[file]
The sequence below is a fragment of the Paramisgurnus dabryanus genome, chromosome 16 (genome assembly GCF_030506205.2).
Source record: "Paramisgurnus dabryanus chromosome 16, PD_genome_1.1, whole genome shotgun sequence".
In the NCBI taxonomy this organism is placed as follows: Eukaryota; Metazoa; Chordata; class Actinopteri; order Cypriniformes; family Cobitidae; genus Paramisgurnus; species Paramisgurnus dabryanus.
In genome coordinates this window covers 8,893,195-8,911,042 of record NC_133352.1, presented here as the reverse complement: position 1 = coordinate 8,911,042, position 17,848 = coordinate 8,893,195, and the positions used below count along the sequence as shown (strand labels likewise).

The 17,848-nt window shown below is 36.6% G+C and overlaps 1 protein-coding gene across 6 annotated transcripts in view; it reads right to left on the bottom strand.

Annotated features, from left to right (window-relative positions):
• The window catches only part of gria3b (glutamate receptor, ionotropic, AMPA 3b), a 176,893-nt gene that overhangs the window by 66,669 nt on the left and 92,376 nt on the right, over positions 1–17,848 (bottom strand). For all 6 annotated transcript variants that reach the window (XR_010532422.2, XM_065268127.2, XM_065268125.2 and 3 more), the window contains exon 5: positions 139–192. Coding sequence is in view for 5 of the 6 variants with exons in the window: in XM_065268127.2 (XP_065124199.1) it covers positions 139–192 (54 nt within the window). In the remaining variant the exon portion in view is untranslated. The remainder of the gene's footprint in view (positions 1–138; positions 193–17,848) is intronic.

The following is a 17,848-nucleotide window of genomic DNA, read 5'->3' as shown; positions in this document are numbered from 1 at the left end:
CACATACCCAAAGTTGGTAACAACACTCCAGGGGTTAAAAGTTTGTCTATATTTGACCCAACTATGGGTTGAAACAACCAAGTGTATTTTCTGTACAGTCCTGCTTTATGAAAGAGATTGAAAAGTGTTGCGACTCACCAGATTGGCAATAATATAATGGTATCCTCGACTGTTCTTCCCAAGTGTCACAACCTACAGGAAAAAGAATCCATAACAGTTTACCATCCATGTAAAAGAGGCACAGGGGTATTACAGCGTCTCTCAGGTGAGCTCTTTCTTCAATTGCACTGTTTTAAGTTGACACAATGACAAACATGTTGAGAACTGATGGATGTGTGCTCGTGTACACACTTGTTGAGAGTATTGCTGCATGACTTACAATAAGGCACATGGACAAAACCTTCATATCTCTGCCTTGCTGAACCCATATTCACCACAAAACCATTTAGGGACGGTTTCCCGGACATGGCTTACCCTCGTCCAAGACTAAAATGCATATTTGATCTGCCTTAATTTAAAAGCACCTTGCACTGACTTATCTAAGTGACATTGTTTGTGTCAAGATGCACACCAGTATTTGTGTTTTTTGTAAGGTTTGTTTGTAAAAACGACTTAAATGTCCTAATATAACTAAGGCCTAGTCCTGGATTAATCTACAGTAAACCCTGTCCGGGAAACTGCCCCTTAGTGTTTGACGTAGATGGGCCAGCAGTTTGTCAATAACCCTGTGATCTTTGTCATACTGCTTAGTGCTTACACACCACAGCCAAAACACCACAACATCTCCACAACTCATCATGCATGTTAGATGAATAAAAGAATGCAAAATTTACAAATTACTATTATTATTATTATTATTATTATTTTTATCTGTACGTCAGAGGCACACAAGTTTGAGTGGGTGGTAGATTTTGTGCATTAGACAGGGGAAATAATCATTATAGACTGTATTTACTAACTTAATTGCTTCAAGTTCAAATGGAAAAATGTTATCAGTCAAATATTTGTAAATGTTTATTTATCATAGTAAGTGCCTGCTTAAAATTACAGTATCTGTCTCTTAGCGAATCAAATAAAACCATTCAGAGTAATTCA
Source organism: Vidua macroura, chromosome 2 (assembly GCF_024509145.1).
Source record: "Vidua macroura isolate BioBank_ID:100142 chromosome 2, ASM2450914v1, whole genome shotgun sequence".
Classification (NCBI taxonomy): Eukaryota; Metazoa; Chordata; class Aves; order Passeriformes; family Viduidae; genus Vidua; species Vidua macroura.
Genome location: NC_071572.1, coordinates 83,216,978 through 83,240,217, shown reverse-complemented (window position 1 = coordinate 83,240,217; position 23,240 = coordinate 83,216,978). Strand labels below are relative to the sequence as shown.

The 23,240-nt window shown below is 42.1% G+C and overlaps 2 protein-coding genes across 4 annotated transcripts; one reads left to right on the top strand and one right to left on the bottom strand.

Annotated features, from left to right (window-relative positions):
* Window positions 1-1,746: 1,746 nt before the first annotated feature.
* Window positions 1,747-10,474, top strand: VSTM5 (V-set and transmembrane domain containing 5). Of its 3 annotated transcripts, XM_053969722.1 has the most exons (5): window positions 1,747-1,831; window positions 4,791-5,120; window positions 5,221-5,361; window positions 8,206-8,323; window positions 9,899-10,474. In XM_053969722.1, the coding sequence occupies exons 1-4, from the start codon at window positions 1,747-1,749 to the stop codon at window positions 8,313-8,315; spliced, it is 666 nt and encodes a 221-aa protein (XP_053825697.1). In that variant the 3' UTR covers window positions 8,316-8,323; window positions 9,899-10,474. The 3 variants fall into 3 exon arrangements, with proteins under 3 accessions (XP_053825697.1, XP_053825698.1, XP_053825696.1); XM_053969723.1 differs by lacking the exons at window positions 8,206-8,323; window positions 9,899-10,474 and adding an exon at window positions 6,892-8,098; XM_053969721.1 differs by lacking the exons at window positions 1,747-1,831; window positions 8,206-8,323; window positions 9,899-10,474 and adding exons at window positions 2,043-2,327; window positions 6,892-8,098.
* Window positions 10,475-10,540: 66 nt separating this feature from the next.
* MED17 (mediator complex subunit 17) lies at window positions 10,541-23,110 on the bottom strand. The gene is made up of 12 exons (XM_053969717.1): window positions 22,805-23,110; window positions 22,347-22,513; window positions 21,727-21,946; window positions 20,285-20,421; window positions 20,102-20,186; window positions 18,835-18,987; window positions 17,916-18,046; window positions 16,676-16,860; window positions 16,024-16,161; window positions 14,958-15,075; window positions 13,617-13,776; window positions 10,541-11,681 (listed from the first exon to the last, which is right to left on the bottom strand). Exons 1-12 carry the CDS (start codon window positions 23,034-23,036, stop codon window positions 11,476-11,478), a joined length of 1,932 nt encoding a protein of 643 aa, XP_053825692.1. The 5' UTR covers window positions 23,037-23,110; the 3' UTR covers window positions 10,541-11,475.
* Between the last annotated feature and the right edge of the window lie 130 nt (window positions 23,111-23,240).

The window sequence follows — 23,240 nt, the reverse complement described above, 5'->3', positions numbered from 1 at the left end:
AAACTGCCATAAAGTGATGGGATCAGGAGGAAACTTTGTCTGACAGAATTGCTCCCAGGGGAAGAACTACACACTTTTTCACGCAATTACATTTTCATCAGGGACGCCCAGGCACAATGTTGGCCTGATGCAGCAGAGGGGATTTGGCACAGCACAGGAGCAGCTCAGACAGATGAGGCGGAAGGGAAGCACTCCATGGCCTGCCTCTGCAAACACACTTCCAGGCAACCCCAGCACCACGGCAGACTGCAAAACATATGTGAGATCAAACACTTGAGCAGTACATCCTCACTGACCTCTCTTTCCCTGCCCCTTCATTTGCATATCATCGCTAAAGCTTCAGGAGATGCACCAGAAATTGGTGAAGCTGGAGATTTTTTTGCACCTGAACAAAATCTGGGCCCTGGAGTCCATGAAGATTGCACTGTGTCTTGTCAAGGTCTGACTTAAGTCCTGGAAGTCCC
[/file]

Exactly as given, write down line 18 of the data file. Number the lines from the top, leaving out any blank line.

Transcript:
* Window positions 10,475-10,540: 66 nt separating this feature from the next.